Number Four: The Fraser Fir (Abies Fraseri)
The next tree on our Arbor Day Foundation Christmas tree countdown is the Fraser Fir, named after the Scot botanist John Fraser, who explored the Appalachian Mountains of North Carolina in the late 18th century, where these trees are naturally found. Fraser Fir’s have a unique history, according to the North Carolina State University Cooperative Extension office; they’re part of a remnant forest from the last ice age. They only grow naturally at elevations of more than 4,500 feet.
The needles on Fraser Firs are dark green on top, and silver underneath, with branches that turn slightly upward. Their uniform pyramid shape makes them an obvious choice as a Christmas tree. In addition to their pine scent aroma, Fraser Fir’s also have great needle retention after being cut, making them practical for families with children.
Speaking of children, a few years back a group of eighth grade students at Harris Middle School in Spruce Pine, NC started a petition requesting the Fraser Fir become North Carolina’s official Christmas tree. These bright, young minds learned that Fraser Firs were a significant part of the state’s economy. How significant? Well, 50 million Fraser Firs are grown on approximately 25,000 acres in North Carolina (that’s 90% of all of all the Christmas trees grown in the state). According to the NC Dept of Agriculture, in 2009 Christmas trees brought an estimated $100 million economic impact to the state.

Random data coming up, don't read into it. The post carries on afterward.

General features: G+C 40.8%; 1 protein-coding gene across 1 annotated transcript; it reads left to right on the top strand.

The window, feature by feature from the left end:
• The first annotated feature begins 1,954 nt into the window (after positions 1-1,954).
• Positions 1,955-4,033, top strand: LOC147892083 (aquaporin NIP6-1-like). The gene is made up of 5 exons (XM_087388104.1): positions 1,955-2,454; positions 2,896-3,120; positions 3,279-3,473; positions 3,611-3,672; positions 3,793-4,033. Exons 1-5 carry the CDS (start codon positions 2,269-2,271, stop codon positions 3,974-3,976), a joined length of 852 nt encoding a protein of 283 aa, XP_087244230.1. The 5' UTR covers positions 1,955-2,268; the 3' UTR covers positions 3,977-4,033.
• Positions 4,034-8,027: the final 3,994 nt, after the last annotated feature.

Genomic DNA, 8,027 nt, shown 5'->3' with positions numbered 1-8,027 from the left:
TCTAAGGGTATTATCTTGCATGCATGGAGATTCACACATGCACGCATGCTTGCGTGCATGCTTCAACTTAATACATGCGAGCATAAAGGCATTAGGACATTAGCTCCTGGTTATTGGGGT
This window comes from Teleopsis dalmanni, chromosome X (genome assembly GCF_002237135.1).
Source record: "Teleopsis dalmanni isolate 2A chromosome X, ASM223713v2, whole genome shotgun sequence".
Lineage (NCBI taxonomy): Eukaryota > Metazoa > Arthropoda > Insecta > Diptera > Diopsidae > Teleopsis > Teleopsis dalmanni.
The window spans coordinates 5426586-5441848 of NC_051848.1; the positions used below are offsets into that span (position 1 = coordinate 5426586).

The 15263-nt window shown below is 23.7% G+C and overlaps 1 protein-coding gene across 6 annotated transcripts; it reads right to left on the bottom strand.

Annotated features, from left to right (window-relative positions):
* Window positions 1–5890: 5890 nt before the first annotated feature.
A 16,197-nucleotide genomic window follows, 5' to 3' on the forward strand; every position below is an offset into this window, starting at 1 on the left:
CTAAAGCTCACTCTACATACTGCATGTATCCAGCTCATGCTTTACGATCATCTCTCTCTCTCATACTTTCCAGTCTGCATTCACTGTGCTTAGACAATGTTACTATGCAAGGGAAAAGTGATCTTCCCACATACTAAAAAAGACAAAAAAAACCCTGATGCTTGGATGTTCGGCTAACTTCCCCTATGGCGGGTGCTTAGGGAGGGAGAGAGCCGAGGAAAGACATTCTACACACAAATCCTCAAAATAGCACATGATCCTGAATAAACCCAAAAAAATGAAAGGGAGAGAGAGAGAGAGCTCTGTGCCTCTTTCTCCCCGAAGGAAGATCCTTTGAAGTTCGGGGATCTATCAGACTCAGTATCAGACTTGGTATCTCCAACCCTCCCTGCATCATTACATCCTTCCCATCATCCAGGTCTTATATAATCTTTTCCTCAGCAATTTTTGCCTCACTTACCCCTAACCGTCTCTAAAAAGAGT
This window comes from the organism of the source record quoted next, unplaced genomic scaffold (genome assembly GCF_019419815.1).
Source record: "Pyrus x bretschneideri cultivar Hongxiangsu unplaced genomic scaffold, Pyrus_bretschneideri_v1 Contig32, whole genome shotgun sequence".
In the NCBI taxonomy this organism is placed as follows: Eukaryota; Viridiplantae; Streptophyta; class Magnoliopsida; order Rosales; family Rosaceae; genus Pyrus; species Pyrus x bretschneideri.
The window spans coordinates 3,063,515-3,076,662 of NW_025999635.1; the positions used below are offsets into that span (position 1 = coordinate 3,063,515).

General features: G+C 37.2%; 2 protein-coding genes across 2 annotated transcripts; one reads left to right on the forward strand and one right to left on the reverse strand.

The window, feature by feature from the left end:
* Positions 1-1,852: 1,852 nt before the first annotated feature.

If you want to experience North Carolina’s natural treasure pay a visit to the Biltmore Estate in Asheville, NC during the holiday season. The Biltmore House is known for hosting one of the largest holiday displays in the Southeast, showcasing a 34-foot tall Fraser Fir in their Banquet Hall.
To learn more about the Fraser Fir or any other tree check out our What Tree is That online tool.
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